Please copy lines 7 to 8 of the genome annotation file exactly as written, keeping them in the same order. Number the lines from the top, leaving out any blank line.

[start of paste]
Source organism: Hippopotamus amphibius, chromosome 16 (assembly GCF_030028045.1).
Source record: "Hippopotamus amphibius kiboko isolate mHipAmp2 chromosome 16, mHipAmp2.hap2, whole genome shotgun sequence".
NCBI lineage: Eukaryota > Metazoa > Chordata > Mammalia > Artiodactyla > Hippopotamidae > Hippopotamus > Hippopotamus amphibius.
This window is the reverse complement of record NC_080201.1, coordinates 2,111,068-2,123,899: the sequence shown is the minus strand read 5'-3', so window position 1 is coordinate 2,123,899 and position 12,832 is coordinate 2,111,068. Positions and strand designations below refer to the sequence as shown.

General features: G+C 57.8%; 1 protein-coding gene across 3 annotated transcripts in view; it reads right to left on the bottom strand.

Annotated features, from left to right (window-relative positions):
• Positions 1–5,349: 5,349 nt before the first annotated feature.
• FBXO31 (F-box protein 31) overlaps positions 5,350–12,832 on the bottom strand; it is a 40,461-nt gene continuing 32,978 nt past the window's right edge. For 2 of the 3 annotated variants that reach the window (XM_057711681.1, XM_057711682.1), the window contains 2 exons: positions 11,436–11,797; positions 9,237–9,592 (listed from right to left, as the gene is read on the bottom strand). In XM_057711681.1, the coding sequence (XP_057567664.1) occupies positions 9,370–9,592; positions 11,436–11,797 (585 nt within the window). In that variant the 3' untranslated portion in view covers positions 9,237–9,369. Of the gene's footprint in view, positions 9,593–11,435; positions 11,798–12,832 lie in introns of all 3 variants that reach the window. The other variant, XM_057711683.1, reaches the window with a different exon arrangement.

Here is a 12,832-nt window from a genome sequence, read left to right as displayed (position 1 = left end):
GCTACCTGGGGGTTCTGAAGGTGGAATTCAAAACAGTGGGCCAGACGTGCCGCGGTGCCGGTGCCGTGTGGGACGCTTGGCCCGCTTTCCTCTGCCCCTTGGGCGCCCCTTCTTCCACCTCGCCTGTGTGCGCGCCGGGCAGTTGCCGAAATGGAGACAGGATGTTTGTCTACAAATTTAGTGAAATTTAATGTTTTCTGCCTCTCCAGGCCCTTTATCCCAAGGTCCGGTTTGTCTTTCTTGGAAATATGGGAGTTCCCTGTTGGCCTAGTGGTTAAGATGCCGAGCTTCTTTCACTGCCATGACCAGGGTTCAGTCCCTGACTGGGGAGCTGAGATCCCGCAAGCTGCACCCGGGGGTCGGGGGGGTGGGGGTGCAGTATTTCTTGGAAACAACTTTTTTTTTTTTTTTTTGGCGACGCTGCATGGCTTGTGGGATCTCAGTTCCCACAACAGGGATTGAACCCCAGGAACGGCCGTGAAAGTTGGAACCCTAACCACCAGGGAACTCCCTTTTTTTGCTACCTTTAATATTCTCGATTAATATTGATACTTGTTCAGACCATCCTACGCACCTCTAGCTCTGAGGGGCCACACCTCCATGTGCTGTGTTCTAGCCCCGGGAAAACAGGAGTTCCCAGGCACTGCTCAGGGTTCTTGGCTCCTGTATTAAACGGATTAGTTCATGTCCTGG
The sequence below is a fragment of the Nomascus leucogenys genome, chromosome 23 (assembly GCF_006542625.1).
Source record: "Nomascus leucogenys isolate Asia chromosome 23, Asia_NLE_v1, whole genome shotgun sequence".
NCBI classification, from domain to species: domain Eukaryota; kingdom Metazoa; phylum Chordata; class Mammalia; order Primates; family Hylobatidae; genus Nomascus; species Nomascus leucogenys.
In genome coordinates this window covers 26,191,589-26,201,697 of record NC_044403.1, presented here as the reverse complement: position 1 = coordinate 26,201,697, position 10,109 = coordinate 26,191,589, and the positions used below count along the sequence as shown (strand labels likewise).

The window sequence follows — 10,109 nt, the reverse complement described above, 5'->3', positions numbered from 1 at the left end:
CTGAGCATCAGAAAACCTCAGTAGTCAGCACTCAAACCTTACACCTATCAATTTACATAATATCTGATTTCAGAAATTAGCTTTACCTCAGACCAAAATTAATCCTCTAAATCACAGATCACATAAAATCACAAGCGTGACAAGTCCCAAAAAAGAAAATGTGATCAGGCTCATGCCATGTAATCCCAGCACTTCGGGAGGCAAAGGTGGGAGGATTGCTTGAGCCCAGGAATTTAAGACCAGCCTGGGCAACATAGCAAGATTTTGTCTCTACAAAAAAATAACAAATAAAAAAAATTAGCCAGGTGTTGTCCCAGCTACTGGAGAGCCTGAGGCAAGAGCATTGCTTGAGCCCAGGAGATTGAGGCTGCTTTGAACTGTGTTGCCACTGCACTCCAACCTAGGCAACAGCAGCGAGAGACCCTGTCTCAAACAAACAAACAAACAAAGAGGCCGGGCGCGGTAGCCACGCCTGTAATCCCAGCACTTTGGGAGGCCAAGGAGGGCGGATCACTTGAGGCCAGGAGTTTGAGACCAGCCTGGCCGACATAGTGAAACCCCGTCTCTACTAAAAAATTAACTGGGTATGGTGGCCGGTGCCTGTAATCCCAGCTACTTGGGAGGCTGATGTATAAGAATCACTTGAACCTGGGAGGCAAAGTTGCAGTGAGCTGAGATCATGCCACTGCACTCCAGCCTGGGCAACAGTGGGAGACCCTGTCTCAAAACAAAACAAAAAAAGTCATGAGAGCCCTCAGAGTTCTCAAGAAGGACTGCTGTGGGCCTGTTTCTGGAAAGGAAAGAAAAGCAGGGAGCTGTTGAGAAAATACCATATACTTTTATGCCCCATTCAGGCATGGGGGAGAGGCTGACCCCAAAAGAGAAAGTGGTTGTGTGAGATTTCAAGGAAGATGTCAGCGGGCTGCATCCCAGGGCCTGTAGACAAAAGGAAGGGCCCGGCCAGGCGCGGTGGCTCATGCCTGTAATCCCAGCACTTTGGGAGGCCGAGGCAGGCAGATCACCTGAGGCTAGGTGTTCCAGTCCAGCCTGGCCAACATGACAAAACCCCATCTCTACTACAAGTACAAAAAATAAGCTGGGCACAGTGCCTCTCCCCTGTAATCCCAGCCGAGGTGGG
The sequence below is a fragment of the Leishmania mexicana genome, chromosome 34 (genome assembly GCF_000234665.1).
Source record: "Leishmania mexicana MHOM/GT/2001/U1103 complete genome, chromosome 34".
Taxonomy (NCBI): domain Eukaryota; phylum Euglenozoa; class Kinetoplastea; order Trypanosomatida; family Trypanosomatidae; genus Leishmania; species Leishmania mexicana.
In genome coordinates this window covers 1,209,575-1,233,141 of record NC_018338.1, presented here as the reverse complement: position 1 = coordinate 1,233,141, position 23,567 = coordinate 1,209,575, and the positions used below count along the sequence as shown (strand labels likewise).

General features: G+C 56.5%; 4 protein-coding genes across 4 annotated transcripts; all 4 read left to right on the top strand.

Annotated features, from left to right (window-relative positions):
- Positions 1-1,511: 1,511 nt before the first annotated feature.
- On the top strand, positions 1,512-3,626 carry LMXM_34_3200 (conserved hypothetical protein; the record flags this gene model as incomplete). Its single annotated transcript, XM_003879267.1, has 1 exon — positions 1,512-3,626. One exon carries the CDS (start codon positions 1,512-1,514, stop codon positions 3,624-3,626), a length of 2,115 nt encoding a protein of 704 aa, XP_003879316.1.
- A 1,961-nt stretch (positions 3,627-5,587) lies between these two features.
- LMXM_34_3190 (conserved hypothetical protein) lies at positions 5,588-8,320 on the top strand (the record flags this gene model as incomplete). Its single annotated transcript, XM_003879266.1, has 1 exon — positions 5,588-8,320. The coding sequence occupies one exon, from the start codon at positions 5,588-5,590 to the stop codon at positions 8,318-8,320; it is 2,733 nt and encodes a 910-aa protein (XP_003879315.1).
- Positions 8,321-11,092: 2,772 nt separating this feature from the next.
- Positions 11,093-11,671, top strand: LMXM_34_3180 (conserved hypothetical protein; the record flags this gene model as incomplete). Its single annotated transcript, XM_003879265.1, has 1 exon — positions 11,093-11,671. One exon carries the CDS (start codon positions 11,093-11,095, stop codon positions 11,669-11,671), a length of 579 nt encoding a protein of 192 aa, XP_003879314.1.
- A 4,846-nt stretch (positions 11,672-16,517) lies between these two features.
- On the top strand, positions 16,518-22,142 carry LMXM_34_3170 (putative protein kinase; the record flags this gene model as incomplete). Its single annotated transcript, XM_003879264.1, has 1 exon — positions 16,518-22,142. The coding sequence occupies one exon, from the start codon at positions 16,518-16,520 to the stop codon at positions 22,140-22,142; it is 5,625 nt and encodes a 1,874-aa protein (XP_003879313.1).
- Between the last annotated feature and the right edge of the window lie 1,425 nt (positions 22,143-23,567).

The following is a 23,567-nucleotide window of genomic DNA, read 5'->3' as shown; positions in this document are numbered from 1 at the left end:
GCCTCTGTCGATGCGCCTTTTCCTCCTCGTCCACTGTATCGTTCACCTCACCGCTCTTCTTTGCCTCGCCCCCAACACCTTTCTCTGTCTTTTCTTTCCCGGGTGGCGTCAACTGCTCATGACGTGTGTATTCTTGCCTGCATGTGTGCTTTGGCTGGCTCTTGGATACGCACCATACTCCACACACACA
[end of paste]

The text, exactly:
• Positions 1–5,349: 5,349 nt before the first annotated feature.
• FBXO31 (F-box protein 31) overlaps positions 5,350–12,832 on the bottom strand; it is a 40,461-nt gene continuing 32,978 nt past the window's right edge. For 2 of the 3 annotated variants that reach the window (XM_057711681.1, XM_057711682.1), the window contains 2 exons: positions 11,436–11,797; positions 9,237–9,592 (listed from right to left, as the gene is read on the bottom strand). In XM_057711681.1, the coding sequence (XP_057567664.1) occupies positions 9,370–9,592; positions 11,436–11,797 (585 nt within the window). In that variant the 3' untranslated portion in view covers positions 9,237–9,369. Of the gene's footprint in view, positions 9,593–11,435; positions 11,798–12,832 lie in introns of all 3 variants that reach the window. The other variant, XM_057711683.1, reaches the window with a different exon arrangement.